This past week, Echos hosted an open workshop event in Sydney, where founder Juliana Proserpio talked about the theme “Design Thinking not for dummies: how to escape superficiality and foster innovation“.
Below you’ll find a rundown of what went on during the event.
Juliana opened the event by welcoming people to Echos’ new office located in Surry Hills.
After a brief introduction of Echos, participants were invited to partake on a warm-up exercise where they had to share with peers what was their personal connection with Design Thinking, and why they feel like superficially applying Design Thinking can be problematic.
After working collaboratively, groups shared their answers:
“The biggest problem with applying Design Thinking superficially, is that the objectives of design are not achieved, and therefore, you end up not being able to solve your initial problem.”
“If you’re just following a process and going through the motions, and just doing what you’re told, you don’t actually get the value of Design Thinking.”
“We had something similar. There are organisations that have that mentality of ‘just go through the process of Design Thinking’, and you tick your boxes, and you say ‘That’s it, we’ve done it. We’ve had our meeting and done it all.’, but in reality they are not really solving a problem at all. Design Thinking becomes a checklist.”
“Sometimes people are trying to solve a problem without knowing what the problem is.”
“A lot of times you’re not solving the right problem; all you’re doing is solving symptoms and, because of that, not creating any change. You’re not changing the system; you’re basically just coming out of the system to get right back into it.”
Juliana then moved on to speak about the roles of design.
She talked about the “Four Orders of Design”, by Richard Buchanan and gave the crowd insightful comments, such as:
“A complex problem is something that has, in itself, more than three challenges to be overcome.”
“Buchanan gives us four orders of design but, nowadays AI and technology can be considered a 5th order of design in the sense that we are creating things that are also creating things, and we have a responsibility over that.”
Proserpio then moved on to explaining the “Aspects of Superficiality” in design, and noted:
“Design Thinking solutions that have nothing to do with the core business of a company, and with its innovation strategy, won’t be implemented.”
“Design Thinking is not like following a recipe. It is like a friend of mine said to me once: ‘A great chef doesn’t follow a recipe to cook, they have repertoire and expertise, and they experiment with tastes and textures to achieve great results’. For Design Thinking is the same; you need repertoire.”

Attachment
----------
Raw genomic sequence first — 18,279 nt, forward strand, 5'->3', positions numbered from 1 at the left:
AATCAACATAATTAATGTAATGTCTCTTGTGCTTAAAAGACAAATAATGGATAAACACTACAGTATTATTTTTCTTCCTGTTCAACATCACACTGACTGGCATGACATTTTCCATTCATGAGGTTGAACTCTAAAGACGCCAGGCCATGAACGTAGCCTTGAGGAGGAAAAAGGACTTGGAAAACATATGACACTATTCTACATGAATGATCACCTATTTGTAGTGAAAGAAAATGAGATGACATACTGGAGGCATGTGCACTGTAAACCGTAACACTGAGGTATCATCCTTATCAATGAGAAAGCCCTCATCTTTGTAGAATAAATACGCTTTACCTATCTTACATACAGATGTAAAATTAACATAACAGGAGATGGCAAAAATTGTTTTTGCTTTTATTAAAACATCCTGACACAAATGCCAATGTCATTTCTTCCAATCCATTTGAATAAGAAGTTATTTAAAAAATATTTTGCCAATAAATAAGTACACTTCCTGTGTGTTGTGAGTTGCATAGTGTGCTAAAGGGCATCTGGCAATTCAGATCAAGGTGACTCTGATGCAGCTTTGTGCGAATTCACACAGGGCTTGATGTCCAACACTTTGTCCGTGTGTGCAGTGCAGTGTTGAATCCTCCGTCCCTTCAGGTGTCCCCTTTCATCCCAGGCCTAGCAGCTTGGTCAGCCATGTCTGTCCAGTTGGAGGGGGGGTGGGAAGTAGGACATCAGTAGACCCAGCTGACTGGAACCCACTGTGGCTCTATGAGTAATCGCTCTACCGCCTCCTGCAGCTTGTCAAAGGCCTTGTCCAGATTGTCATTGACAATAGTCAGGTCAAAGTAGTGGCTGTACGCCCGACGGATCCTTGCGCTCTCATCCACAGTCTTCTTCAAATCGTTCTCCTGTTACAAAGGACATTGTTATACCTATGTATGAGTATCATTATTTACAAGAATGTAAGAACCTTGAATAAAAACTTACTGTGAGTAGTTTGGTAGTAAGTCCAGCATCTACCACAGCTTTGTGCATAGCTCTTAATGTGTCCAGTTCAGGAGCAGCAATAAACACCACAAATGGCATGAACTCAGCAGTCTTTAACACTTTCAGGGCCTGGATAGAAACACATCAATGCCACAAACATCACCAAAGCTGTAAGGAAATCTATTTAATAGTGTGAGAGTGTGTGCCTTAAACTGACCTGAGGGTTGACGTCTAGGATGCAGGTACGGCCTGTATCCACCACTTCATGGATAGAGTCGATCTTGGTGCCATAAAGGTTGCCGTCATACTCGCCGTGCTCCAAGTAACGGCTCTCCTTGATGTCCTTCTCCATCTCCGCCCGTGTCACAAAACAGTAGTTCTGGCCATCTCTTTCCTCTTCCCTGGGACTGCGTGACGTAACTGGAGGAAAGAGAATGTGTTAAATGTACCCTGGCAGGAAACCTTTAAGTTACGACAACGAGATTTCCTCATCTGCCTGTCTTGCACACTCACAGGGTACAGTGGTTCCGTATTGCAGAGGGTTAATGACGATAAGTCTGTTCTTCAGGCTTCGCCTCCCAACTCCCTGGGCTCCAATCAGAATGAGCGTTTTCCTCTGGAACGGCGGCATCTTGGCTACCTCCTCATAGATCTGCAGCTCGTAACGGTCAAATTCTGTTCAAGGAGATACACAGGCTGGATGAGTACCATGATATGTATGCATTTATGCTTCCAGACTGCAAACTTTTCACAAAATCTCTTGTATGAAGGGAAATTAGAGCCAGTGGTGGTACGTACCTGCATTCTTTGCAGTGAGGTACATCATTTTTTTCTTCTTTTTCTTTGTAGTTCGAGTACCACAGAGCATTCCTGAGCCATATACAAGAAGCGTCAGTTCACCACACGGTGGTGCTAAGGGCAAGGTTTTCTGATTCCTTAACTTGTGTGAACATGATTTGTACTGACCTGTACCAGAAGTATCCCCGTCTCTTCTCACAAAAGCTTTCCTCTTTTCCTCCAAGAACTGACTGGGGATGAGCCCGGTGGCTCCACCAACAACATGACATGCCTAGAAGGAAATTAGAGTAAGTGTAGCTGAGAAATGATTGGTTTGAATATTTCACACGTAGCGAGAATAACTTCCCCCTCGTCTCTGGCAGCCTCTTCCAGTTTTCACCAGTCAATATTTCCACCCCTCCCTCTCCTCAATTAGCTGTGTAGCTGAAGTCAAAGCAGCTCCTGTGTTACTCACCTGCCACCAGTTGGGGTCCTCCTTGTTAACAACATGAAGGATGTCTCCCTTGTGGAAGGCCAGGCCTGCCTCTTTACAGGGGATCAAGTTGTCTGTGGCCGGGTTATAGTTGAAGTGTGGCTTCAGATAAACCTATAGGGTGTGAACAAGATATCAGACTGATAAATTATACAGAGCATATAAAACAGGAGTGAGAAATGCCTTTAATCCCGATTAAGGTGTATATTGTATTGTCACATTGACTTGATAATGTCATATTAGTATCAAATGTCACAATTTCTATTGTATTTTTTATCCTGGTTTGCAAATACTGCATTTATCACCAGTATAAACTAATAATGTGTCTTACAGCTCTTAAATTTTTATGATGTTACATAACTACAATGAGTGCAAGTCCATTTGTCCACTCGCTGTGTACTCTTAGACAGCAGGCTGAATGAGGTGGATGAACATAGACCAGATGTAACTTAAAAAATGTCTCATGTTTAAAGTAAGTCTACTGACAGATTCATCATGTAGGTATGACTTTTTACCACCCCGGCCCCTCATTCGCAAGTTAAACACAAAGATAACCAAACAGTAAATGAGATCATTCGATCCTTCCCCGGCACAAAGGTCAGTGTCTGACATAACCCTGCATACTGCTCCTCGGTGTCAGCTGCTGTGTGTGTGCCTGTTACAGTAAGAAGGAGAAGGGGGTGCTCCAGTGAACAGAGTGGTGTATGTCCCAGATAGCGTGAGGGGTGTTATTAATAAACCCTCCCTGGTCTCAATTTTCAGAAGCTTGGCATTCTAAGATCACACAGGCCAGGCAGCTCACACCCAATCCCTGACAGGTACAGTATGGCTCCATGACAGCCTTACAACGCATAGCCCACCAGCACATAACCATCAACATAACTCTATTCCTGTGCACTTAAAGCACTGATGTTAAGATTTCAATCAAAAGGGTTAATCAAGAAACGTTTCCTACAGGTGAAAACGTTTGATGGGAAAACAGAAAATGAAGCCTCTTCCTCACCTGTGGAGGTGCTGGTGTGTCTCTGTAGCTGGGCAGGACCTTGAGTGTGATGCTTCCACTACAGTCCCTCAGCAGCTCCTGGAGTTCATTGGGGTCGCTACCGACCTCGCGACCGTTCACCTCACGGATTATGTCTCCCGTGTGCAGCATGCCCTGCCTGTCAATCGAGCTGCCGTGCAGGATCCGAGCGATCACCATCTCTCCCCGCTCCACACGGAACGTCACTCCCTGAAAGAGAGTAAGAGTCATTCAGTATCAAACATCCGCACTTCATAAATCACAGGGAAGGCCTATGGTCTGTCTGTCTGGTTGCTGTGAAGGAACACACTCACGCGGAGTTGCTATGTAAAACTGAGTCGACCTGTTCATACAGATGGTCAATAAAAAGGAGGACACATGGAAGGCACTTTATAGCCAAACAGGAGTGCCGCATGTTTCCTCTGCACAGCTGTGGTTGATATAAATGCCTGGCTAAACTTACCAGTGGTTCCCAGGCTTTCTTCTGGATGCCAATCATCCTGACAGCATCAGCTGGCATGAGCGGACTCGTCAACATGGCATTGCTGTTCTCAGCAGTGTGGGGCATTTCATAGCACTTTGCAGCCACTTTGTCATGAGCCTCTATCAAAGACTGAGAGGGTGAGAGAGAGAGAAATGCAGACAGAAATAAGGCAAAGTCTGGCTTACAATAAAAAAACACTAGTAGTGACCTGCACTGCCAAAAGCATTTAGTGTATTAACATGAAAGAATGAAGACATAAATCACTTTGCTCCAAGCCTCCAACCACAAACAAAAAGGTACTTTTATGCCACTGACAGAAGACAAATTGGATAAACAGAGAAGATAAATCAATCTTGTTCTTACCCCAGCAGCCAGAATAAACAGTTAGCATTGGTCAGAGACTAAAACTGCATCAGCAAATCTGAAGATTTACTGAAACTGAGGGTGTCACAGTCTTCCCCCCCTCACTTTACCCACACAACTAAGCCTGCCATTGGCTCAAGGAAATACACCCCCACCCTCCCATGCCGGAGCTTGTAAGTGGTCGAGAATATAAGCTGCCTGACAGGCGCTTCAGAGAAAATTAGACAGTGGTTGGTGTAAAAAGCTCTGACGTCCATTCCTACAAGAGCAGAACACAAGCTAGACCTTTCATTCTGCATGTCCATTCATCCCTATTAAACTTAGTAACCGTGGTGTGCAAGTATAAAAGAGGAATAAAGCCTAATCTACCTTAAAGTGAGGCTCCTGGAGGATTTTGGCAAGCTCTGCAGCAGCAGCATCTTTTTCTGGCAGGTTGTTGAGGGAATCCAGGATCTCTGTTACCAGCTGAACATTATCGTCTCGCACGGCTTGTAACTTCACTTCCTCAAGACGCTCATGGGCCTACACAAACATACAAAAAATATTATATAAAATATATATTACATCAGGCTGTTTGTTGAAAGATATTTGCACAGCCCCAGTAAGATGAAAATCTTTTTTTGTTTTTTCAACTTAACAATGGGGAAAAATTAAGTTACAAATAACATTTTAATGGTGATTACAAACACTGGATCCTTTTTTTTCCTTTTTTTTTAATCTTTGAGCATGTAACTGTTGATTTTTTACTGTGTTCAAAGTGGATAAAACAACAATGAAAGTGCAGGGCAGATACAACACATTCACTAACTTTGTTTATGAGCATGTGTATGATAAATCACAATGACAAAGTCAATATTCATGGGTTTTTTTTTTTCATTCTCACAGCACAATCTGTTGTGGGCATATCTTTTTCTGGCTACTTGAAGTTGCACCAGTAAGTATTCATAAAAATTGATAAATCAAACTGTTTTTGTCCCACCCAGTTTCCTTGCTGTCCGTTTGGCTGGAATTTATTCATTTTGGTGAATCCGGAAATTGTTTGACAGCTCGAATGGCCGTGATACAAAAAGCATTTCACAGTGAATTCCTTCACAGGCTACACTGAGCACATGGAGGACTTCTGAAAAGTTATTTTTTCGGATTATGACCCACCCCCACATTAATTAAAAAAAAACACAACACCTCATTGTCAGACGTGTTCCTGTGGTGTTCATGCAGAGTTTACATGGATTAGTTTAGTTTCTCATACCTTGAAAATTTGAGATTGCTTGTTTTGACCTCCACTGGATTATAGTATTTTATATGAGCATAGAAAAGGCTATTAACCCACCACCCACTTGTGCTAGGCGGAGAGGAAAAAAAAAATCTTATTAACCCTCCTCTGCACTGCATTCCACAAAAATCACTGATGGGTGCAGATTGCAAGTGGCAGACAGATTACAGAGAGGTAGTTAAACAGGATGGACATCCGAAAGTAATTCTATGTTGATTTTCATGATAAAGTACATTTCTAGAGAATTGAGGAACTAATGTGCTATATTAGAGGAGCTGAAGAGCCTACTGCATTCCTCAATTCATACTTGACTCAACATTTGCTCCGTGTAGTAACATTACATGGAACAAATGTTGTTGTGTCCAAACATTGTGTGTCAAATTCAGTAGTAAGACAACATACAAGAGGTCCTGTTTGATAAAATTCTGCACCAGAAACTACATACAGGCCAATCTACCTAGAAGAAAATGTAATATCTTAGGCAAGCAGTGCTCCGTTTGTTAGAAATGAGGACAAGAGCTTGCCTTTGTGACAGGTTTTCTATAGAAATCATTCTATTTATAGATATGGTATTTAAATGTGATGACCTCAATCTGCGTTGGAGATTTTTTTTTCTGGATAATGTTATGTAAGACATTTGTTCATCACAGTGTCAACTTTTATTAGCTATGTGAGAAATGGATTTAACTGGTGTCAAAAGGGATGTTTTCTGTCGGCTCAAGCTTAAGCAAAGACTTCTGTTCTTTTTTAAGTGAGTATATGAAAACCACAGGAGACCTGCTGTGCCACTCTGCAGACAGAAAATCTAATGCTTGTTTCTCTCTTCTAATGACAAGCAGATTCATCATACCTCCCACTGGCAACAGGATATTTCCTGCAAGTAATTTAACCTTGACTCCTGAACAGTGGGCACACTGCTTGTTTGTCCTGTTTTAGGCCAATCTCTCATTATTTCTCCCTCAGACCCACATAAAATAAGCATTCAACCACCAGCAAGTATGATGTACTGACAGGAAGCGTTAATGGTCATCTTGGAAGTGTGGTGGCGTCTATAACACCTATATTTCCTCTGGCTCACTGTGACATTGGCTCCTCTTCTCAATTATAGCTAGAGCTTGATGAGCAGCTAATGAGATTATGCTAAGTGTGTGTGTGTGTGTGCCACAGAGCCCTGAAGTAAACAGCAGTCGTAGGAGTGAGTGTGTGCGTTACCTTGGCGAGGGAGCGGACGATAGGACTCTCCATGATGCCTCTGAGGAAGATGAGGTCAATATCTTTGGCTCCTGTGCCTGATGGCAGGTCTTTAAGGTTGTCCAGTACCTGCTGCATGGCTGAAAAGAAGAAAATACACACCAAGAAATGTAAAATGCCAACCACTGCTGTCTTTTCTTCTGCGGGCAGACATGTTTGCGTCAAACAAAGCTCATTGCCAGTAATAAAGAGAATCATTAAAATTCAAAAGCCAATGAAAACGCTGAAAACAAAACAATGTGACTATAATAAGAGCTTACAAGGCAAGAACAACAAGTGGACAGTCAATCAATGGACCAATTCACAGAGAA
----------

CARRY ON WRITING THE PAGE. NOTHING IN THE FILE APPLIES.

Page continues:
She brought up the point that, according to Marketing Magazine, Australia is lapping behind the rest of the world when it comes to “design maturity”, and spoke in depth about the InVision Design Maturity Model.
Participants were invited to partake at an exercise in which they had to discuss the “level of maturity within Australia’s leading companies”, such as Commonwealth Bank, Bupa, Hello Fresh, amongst others (pictured below).
And encouraged to discuss the level of “design maturity” within their own organisations.
The event ended with Juliana sharing six insights to overcome superficiality when applying Design Thinking:
1- Have someone in your team with expertise. Design is also like anything else; you will also need the ten thousand hours of practice to get somewhere.
2- Co-creation is at the midpoint of creation. After a co-creation session, there is still a need for translation, refinement, prototyping, testing and iteration.
3- Have people in your Design Thinking team with different kinds of design expertise.
4- Create a design culture based on the four orders of design.
5- Don’t ever be convinced that you “know it all”, no one does.
6- Build and understand your innovation strategy. It seems silly, but many people disconnect with the core of their business when trying to innovate.
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